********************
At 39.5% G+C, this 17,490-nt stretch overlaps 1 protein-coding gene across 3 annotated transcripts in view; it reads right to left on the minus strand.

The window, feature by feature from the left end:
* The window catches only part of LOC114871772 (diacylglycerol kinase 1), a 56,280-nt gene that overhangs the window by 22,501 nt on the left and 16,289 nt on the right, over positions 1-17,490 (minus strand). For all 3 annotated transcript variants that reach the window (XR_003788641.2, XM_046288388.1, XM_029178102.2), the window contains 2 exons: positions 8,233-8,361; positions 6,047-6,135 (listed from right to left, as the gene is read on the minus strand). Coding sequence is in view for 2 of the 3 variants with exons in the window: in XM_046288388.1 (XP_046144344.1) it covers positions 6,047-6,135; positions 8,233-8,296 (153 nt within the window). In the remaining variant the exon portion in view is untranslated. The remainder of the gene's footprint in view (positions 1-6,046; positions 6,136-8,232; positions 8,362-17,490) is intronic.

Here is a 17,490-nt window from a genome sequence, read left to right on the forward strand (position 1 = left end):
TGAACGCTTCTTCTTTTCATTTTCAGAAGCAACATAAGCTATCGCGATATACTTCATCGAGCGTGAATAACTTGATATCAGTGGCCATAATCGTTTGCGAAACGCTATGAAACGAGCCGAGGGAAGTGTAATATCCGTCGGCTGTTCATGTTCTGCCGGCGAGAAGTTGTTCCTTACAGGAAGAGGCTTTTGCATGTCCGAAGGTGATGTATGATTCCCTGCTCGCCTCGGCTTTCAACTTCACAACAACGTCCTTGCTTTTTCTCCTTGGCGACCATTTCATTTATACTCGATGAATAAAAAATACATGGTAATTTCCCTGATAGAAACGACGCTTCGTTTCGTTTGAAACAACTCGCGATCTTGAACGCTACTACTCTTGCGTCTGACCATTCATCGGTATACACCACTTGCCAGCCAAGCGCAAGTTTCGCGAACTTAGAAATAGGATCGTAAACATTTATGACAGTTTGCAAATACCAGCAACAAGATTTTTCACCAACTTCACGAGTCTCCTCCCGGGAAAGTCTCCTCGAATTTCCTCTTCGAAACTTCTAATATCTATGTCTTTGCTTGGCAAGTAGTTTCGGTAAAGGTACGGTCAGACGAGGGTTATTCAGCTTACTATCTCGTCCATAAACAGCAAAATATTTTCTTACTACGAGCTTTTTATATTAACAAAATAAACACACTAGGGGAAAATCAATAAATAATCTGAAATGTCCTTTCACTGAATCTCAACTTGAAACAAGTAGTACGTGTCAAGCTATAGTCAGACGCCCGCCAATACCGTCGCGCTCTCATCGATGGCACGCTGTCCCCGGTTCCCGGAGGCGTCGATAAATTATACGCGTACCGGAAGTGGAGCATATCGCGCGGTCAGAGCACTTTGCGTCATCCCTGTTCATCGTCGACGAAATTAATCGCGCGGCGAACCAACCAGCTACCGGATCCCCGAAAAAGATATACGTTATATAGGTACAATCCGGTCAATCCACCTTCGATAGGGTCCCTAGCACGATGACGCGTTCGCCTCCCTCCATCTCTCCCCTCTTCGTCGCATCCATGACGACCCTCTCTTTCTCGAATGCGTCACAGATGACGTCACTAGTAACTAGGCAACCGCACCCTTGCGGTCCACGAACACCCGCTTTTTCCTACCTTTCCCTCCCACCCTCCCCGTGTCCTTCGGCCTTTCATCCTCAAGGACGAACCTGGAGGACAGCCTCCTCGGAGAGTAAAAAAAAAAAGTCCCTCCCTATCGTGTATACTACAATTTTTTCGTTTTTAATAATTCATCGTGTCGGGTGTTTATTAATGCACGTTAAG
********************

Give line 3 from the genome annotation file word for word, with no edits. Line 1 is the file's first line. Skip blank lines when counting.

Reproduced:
* The window catches only part of LOC114871772 (diacylglycerol kinase 1), a 56,280-nt gene that overhangs the window by 22,501 nt on the left and 16,289 nt on the right, over positions 1-17,490 (minus strand). For all 3 annotated transcript variants that reach the window (XR_003788641.2, XM_046288388.1, XM_029178102.2), the window contains 2 exons: positions 8,233-8,361; positions 6,047-6,135 (listed from right to left, as the gene is read on the minus strand). Coding sequence is in view for 2 of the 3 variants with exons in the window: in XM_046288388.1 (XP_046144344.1) it covers positions 6,047-6,135; positions 8,233-8,296 (153 nt within the window). In the remaining variant the exon portion in view is untranslated. The remainder of the gene's footprint in view (positions 1-6,046; positions 6,136-8,232; positions 8,362-17,490) is intronic.